Like some other electrical devices, an insulator embodies a large amount of uncertainty. Its action during long-continued service cannot be predetermined with any degree of certainty or accuracy. It must be a point of consideration to assume a number of conditions that must be accepted as affecting the operation.
The stresses which occur by long-continued variable-impressed voltage may be likened in their effect to the reciprocating stresses produced in the connecting rod of a steam engine. These stresses, when repeated for 300 to 1,000,000,000 times, have about the same strain effect on the weakest parts as that which would occur were the rod bent at right angles and straight again at this particular part, with a radius of two or three times the thickness of the rod. The tendency of long-continued voltage strains, therefore, is ultimately to disrupt the insulator. This fact, therefore, should be in sight when designing any insulator.
It is possible for an operator having some experience to deduct from the performance of an insulator under test its relative integrity when in practical operation. The effects of various stresses and conditions manifest themselves in purring, humming or cracking noises, and partially visible arcing or creeping paths. When the point of visible discharge has been reached, without its being the result of inductive conditions, the voltage may be taken as the limiting pressure at which the insulator fails.
The points to be noted during the process of testing have been recognized as the following, which are arranged in the order of their precedence:
1. The first visible indication of the static brushes or discharges from the lower edges of the insulator.
2. The point at which a heavy discharge leaps from one part to another.
3. The point at which well-defined snapping and crackling occur, with indications of the establishing of general rupture.
4. The point of breakdown or puncture of the insulator.
Although the above points are usually separate and sharply defined, owing to the cumulative effect of the minute breakdowns, the time intervening between No. 1 and No. 2 is usually greater than that between No. 2 and No. 4.
Insulator manufacturers are all well aware of the effect of economy in construction.
No part of a high-tension system should require such careful selection of materials as the line insulators, operating as they do under conditions which are most adverse to the transmission of high-tension currents, and which represent in reality the only drawback to increasing the tension to a figure that is regarded at the present time as impossible. In a measure the adoption of the line pressure to the line depends upon the insulation employed.
Economy, while a natural predisposition, should therefore be exercised in every other part of the system rather than on the line. Faulty or "economical-initial-cost" insulators usually manifest themselves in burned-out cross-arms, firework displays (pleasing to the eye but annoying to the company) and dangerous service.
Therefore if a high standard of construction is to be employed, it should commence and continue with the line insulators. As a necessary device a good insulator may be said to be very good, and a poor insulator very poor (and costly).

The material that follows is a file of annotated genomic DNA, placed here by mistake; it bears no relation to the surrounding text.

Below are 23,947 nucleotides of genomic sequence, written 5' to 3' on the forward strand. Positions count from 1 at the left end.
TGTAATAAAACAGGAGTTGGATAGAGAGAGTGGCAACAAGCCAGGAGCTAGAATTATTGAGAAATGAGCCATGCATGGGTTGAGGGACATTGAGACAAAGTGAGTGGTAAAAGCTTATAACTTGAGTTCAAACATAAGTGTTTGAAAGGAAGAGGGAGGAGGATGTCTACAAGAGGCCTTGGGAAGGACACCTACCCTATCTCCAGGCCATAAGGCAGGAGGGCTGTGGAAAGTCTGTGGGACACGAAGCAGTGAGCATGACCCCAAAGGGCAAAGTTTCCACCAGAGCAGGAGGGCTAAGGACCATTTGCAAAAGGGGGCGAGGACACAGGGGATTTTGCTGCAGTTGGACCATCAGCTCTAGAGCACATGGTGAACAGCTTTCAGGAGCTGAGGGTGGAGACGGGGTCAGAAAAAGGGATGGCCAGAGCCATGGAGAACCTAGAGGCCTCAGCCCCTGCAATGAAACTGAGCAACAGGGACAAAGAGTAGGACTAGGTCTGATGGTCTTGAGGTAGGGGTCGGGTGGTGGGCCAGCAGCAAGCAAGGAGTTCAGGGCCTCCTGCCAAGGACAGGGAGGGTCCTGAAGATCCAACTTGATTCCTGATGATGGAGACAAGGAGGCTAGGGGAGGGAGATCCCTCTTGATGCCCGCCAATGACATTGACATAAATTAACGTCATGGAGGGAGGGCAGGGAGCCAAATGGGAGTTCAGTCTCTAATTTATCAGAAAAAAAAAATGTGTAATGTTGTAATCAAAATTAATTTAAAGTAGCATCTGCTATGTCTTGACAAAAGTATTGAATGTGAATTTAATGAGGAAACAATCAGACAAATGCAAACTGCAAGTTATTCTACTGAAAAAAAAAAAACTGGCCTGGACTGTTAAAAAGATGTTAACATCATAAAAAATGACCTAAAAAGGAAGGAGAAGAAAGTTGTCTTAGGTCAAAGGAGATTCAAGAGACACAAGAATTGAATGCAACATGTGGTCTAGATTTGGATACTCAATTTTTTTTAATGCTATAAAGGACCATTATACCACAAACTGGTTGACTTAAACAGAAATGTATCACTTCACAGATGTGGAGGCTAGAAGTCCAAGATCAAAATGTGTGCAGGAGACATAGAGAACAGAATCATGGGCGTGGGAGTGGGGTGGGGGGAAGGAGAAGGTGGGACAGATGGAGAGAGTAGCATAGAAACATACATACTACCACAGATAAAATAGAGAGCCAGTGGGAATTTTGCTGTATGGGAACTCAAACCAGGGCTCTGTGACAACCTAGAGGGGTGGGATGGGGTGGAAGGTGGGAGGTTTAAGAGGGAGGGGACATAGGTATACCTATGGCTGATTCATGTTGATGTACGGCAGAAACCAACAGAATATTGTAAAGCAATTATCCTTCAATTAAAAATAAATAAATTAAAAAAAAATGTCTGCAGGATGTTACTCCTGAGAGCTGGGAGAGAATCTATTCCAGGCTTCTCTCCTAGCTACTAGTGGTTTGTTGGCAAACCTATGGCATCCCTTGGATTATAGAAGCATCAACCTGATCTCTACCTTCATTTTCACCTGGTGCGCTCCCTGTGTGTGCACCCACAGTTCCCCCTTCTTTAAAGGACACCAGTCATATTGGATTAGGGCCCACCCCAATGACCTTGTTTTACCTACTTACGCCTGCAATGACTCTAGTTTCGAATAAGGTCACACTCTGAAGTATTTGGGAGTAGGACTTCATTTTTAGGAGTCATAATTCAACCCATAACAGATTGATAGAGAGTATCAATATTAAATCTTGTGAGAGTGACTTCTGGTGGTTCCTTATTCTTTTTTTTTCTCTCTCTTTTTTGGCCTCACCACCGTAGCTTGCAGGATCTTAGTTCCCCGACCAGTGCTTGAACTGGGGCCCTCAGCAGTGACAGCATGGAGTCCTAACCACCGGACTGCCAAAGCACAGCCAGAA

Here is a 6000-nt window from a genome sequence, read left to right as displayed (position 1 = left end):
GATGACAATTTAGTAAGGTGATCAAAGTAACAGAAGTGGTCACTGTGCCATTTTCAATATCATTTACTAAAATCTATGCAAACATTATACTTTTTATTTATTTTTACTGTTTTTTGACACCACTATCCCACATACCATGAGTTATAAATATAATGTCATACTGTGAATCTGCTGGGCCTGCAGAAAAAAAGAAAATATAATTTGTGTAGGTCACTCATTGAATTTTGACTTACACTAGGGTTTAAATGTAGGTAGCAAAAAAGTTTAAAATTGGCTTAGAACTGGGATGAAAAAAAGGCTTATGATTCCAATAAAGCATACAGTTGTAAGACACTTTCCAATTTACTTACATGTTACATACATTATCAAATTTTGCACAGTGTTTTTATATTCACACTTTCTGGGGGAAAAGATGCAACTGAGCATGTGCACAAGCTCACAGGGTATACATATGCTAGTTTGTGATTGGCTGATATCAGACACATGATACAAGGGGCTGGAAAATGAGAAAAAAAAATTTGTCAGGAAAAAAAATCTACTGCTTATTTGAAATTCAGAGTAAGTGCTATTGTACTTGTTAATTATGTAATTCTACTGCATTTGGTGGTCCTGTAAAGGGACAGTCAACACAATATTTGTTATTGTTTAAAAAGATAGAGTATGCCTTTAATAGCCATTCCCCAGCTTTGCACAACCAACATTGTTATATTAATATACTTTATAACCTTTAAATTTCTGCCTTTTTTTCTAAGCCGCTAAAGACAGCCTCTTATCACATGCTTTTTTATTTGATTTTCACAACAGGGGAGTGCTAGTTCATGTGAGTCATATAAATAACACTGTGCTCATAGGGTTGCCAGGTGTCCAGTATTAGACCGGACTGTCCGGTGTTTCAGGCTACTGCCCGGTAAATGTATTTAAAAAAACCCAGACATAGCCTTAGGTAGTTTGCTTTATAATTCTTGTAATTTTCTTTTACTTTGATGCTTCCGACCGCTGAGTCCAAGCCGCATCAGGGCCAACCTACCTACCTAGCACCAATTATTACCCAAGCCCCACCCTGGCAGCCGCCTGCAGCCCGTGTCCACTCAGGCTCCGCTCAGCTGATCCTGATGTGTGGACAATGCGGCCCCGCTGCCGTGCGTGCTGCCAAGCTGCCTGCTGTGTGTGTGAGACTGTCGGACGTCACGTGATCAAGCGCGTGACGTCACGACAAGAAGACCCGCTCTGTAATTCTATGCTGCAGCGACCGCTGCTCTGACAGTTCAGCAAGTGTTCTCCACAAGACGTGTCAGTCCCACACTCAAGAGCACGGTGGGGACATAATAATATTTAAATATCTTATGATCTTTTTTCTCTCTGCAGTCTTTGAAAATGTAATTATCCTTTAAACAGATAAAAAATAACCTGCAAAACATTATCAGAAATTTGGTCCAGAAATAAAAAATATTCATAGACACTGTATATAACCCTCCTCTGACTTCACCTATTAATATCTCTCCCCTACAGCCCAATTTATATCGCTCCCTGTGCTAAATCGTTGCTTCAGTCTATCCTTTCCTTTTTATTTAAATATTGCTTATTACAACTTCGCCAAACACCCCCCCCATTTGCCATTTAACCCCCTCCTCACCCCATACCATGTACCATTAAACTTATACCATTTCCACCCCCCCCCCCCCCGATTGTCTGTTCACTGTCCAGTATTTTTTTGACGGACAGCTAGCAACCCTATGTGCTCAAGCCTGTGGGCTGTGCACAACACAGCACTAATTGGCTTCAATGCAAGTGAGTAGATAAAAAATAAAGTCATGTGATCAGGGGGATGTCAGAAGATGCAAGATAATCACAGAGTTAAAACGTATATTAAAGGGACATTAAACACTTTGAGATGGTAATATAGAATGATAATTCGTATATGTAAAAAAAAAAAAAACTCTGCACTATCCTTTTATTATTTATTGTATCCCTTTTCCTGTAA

In Figs. 1 to 5 are shown in section a number of forms of high-tension insulators which represent the result of many years of development in construction. They will serve to show the reader the primary points on which stress is laid by the manufacturer, these points having been outlined in the above description.
Fig. 1 shows a porcelain insulator that has, under normal conditions, been applied to various sizes to transmission systems operating at voltages up to 30,000. This insulator is designed for localities where the natural precipitation is abnormal and intermittent, with average dry atmospheric conditions.
Fig. 2 shows a design used in localities where a humid and moisture-laden atmosphere exists. The outline is such as to give a maximum of creepage surface. Its disadvantage is long radius of gyration, which necessitates the use of very strong pins.
In Fig. 3 the famous Missouri River transmission insulator, introduced by Gerry, is shown. This insulator operates under particularly adverse conditions at 55,000 effective volts. Made of glass, in two parts, its creeping surface is very great. To prevent rotting of the pin by the accumulation of water, the cross-arm or pole is provided with a one-eight-inch vent, as shown. The maximum diameter of the petticoats is 8 15-16 inches and the length of the sleeve eight inches.
In Fig. 4 is given a section of an insulator which has been largely used in Europe, especially in Switzerland, for voltages up to 60,000. Although but a slight departure from American designs, its special feature is to render dust and vegetable accumulations innocuous.
Fig. 4. Swiss Insulator for 60,000 Volts.
Fig. 5. Recent Insulator for High Voltages (with Oil Lip.)
Fig. 5 shows an insulator which, while as yet but little introduced, gives a very high superficial ohmic factor. The great disadvantages are difficulties attending manufacture, high cost and uncertainty of behavior of the oil within the internally arranged lip. This represents a modification of the immortal Lauffen-Frankfort system of transmission (110 miles), the first attempt at transmitting energy over a long distance.